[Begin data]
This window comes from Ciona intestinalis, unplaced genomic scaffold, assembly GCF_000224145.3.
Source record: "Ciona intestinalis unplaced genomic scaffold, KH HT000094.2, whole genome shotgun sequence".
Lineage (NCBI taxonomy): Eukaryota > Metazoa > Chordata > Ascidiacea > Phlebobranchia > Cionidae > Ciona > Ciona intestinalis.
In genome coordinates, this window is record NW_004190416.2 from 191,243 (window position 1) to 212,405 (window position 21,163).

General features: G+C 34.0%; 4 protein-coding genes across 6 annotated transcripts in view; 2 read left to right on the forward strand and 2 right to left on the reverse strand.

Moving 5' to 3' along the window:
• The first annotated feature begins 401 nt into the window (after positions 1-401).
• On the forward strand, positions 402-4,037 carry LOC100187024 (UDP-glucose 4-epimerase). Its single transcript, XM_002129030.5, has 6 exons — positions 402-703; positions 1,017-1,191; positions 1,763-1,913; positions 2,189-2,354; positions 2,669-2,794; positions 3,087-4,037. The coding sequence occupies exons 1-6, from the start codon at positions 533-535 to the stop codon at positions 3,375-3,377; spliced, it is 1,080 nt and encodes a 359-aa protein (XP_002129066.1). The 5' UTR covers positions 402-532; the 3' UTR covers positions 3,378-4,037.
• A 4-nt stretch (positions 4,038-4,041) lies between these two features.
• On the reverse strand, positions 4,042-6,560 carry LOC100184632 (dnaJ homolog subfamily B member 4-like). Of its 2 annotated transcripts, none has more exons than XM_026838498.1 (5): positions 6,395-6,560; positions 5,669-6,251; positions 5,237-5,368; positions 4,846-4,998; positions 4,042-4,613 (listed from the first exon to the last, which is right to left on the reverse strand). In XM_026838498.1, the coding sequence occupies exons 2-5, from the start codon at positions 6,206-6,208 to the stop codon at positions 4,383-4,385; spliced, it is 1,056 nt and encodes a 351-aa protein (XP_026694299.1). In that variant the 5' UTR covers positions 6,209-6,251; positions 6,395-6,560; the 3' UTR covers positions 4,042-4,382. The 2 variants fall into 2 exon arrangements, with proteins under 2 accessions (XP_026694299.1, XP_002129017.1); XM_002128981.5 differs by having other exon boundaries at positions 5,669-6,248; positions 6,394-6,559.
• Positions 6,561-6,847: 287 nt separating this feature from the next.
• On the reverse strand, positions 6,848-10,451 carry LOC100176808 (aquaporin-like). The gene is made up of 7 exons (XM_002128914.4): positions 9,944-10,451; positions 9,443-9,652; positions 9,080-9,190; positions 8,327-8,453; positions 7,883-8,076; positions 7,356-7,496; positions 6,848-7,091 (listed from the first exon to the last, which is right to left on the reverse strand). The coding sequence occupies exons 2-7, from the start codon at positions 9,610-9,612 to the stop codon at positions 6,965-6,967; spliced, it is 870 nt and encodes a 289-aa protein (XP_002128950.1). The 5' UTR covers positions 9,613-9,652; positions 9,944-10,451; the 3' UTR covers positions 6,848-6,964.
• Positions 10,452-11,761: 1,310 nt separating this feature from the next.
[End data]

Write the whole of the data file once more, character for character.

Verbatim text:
This window comes from Ciona intestinalis, unplaced genomic scaffold, assembly GCF_000224145.3.
Source record: "Ciona intestinalis unplaced genomic scaffold, KH HT000094.2, whole genome shotgun sequence".
Lineage (NCBI taxonomy): Eukaryota > Metazoa > Chordata > Ascidiacea > Phlebobranchia > Cionidae > Ciona > Ciona intestinalis.
In genome coordinates, this window is record NW_004190416.2 from 191,243 (window position 1) to 212,405 (window position 21,163).

General features: G+C 34.0%; 4 protein-coding genes across 6 annotated transcripts in view; 2 read left to right on the forward strand and 2 right to left on the reverse strand.

Moving 5' to 3' along the window:
• The first annotated feature begins 401 nt into the window (after positions 1-401).
• On the forward strand, positions 402-4,037 carry LOC100187024 (UDP-glucose 4-epimerase). Its single transcript, XM_002129030.5, has 6 exons — positions 402-703; positions 1,017-1,191; positions 1,763-1,913; positions 2,189-2,354; positions 2,669-2,794; positions 3,087-4,037. The coding sequence occupies exons 1-6, from the start codon at positions 533-535 to the stop codon at positions 3,375-3,377; spliced, it is 1,080 nt and encodes a 359-aa protein (XP_002129066.1). The 5' UTR covers positions 402-532; the 3' UTR covers positions 3,378-4,037.
• A 4-nt stretch (positions 4,038-4,041) lies between these two features.
• On the reverse strand, positions 4,042-6,560 carry LOC100184632 (dnaJ homolog subfamily B member 4-like). Of its 2 annotated transcripts, none has more exons than XM_026838498.1 (5): positions 6,395-6,560; positions 5,669-6,251; positions 5,237-5,368; positions 4,846-4,998; positions 4,042-4,613 (listed from the first exon to the last, which is right to left on the reverse strand). In XM_026838498.1, the coding sequence occupies exons 2-5, from the start codon at positions 6,206-6,208 to the stop codon at positions 4,383-4,385; spliced, it is 1,056 nt and encodes a 351-aa protein (XP_026694299.1). In that variant the 5' UTR covers positions 6,209-6,251; positions 6,395-6,560; the 3' UTR covers positions 4,042-4,382. The 2 variants fall into 2 exon arrangements, with proteins under 2 accessions (XP_026694299.1, XP_002129017.1); XM_002128981.5 differs by having other exon boundaries at positions 5,669-6,248; positions 6,394-6,559.
• Positions 6,561-6,847: 287 nt separating this feature from the next.
• On the reverse strand, positions 6,848-10,451 carry LOC100176808 (aquaporin-like). The gene is made up of 7 exons (XM_002128914.4): positions 9,944-10,451; positions 9,443-9,652; positions 9,080-9,190; positions 8,327-8,453; positions 7,883-8,076; positions 7,356-7,496; positions 6,848-7,091 (listed from the first exon to the last, which is right to left on the reverse strand). The coding sequence occupies exons 2-7, from the start codon at positions 9,610-9,612 to the stop codon at positions 6,965-6,967; spliced, it is 870 nt and encodes a 289-aa protein (XP_002128950.1). The 5' UTR covers positions 9,613-9,652; positions 9,944-10,451; the 3' UTR covers positions 6,848-6,964.
• Positions 10,452-11,761: 1,310 nt separating this feature from the next.